Pilot, 72, saved from frozen Manitoba lake 52 hours after making pit stop to pee

A bathroom break turned into a missing person report for a 72-year-old pilot, who became stranded on a remote, frozen northern Manitoba lake.

Happy Bednarek encountered mechanical issues when he tried to take off again

Pilot Happy Bednarek is treated for dehydration in a tent set up by SAR techs. (Courtesy Happy Bednarek)

A bathroom break turned into a missing person report for a 72-year-old pilot, who became stranded on a remote, frozen northern Manitoba lake.

It was 52 hours before Happy Bednarek was found, hungry and dehydrated, by search-and-rescue crews who parachuted in from a Hercules aircraft.

"I felt pretty good, really good," Bednarek said about seeing them come in. "Those guys are the ultimate people that you could ever want to see."

Bednarek, who lives in Steep Rock, Man., took off in his two-seater prop plane from an airstrip in Steep Rock, Man., 210 kilometres northwest of Winnipeg, on the morning of Jan. 12, destined to meet up with others at a camp about 170 kilometres north on Sisib Lake.

RCMP were notified around 6:45 p.m. on Jan. 13 that he never made it.

Happy Bednarek's plane can be seen from the Hercules aircraft, sitting on Pickerel Lake. (RCMP)

Bednarek wanted to land at Sisib Lake but couldn't see the area well enough due to clouds.

"So I looked over to the west four miles and Pickerel Lake was there and the sun was shining there, so I thought, I'll just go over there. I had to go to the bathroom," he said.

He landed, shut off the small craft's engine and did his business. But after adding some fuel and attempting to start the plane again by spinning the propeller, the engine halted.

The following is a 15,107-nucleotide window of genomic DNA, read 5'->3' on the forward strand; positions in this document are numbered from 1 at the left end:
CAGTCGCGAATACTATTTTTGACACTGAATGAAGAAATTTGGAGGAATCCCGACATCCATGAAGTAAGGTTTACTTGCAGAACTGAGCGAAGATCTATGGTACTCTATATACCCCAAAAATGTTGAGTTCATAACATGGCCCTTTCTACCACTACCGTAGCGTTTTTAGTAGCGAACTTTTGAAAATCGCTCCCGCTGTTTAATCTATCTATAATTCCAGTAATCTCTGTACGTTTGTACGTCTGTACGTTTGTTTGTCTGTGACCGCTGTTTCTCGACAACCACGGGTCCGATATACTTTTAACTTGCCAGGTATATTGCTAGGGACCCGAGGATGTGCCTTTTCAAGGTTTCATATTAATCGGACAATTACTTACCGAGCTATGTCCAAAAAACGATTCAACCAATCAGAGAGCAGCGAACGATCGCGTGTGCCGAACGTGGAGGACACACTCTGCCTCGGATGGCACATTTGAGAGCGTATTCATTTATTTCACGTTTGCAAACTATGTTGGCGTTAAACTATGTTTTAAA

"It fired once and that was it. I couldn't get 'er going," Bednarek said.

He tried for another 1½ hours to no avail.

I had to concentrate pretty good on staying calm- Happy Bednarek

The plane was about a kilometre from shore and the sun was starting to go down in the late afternoon, so he decided to get to land and get warm.

"I dragged my stuff over to the shore and started building a fire. I was there for 52 hours," Bednarek said, adding he kept pulling deadfall out of the bush to feed the flames.

"Every 20 minutes to half an hour, I'd have to go back into the bush to get what I could."

Since he hadn't planned on his extended stay, Bednarek didn't pack a whole lot. All he had for food was a cup of trail mix. Oh, and a pack-and-a-half of cigarettes.

"I had to concentrate pretty good on staying calm," he said.

"Did you ever see that movie Castaway? For some reason that went through my mind."

Search plane sent out

In the meantime, RCMP had contacted the Canadian Forces' Joint Rescue Co-ordination Centre in Trenton, Ont., which deployed a Hercules search plane to the area.

In the early morning hours on Monday, searchers spotted Bednarek's fire. Or rather, his blaze.

"Fortunately, Happy had poured a bunch of gasoline on the fire just as we flew over top of him. Through our night vision goggles, it was bright as day," said Master Cpl. Chris Griffiths, one of the search and rescue technicians with the Canadian Armed Forces.